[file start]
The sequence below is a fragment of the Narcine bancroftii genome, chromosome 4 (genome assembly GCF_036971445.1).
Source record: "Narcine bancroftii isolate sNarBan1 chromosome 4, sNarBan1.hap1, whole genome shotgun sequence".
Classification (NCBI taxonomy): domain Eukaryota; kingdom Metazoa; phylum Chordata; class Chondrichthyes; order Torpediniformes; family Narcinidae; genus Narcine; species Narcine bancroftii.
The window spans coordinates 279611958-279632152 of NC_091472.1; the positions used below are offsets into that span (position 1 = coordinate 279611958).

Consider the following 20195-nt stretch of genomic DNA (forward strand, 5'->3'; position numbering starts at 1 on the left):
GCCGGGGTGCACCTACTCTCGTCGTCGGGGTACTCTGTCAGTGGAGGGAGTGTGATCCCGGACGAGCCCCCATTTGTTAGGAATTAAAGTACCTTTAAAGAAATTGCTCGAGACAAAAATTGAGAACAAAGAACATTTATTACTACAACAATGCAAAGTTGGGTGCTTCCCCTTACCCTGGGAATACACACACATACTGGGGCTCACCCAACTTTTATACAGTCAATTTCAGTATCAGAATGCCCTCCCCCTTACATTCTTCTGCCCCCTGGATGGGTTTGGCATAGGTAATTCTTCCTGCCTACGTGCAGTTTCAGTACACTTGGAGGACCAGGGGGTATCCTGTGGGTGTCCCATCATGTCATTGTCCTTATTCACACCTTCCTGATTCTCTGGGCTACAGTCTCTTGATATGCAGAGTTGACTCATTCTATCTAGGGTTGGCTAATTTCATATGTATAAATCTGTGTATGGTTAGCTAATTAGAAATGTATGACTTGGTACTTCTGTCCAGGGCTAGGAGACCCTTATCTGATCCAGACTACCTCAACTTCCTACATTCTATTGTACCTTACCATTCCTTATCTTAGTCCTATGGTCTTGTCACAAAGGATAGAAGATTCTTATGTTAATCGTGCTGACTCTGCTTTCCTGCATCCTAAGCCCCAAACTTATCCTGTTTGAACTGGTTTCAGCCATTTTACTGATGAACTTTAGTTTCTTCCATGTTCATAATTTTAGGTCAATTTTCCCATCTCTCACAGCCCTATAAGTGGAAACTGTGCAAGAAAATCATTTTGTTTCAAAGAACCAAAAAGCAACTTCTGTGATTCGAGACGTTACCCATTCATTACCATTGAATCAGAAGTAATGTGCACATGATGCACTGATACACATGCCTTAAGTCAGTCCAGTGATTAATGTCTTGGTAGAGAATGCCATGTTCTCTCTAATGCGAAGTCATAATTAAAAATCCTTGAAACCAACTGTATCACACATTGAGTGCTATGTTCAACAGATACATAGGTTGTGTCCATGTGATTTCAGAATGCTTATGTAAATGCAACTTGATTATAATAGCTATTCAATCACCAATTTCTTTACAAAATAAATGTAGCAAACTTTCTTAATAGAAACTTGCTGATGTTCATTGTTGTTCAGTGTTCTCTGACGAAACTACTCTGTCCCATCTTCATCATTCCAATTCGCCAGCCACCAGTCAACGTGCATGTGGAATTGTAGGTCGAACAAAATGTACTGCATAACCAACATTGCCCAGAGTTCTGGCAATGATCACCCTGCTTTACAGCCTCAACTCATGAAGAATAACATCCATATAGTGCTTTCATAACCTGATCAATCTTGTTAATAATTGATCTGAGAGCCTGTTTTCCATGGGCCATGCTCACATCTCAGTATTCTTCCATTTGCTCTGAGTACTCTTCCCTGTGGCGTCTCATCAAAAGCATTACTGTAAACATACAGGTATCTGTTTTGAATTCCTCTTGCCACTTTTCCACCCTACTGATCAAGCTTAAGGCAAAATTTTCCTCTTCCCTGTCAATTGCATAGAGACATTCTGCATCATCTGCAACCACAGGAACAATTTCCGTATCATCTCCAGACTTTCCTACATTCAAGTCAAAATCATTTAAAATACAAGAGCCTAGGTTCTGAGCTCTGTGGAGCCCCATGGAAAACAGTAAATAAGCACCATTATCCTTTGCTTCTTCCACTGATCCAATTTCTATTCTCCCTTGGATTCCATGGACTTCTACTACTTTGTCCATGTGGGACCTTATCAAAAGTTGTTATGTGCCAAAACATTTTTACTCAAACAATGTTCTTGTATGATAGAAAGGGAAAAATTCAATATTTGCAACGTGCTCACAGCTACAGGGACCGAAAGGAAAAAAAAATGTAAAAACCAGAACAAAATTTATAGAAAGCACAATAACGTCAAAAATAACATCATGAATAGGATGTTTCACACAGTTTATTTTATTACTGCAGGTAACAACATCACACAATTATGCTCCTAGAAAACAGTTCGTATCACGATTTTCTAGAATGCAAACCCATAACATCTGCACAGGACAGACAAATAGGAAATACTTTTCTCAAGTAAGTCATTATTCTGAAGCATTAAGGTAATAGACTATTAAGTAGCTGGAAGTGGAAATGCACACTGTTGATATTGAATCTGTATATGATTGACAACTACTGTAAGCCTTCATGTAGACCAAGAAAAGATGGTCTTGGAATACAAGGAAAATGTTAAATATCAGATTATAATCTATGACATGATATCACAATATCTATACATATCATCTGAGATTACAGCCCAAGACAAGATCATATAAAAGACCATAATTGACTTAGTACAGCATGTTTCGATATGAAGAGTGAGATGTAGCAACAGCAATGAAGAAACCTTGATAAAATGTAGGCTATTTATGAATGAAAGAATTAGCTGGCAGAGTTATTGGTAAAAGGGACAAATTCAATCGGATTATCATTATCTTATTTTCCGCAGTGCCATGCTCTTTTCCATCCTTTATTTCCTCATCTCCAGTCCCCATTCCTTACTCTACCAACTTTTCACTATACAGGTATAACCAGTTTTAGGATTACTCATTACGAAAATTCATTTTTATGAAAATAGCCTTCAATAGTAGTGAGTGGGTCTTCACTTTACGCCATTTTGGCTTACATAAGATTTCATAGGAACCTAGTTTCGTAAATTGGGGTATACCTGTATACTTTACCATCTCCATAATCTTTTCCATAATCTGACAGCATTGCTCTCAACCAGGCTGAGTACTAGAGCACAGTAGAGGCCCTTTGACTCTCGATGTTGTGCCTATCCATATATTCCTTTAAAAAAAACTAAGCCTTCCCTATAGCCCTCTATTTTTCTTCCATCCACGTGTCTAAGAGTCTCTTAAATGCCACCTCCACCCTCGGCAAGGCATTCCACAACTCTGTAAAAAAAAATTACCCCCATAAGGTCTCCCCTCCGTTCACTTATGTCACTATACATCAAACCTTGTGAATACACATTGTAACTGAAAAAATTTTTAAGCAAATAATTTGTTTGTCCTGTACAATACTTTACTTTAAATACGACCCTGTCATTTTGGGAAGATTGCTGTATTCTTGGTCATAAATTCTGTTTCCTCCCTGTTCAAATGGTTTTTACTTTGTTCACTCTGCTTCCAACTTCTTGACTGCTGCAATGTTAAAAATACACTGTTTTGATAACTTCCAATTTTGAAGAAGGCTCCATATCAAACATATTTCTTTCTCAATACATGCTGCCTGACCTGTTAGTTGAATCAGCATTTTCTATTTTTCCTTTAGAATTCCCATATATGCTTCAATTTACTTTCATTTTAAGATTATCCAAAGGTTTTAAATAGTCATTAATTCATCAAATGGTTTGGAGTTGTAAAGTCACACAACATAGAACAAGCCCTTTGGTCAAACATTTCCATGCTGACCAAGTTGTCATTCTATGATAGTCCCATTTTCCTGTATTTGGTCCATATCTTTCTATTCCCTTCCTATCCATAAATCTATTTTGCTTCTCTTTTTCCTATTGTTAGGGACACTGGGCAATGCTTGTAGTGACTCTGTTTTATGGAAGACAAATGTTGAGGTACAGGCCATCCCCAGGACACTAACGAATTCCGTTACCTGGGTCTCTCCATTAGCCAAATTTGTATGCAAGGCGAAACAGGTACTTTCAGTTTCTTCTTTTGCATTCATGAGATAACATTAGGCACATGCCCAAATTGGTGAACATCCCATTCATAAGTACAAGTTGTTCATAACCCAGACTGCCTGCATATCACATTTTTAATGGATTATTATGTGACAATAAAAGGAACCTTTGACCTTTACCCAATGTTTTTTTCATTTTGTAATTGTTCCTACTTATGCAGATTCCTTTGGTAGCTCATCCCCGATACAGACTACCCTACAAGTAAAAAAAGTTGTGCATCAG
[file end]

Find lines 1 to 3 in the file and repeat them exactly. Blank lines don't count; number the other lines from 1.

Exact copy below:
The sequence below is a fragment of the Narcine bancroftii genome, chromosome 4 (genome assembly GCF_036971445.1).
Source record: "Narcine bancroftii isolate sNarBan1 chromosome 4, sNarBan1.hap1, whole genome shotgun sequence".
Classification (NCBI taxonomy): domain Eukaryota; kingdom Metazoa; phylum Chordata; class Chondrichthyes; order Torpediniformes; family Narcinidae; genus Narcine; species Narcine bancroftii.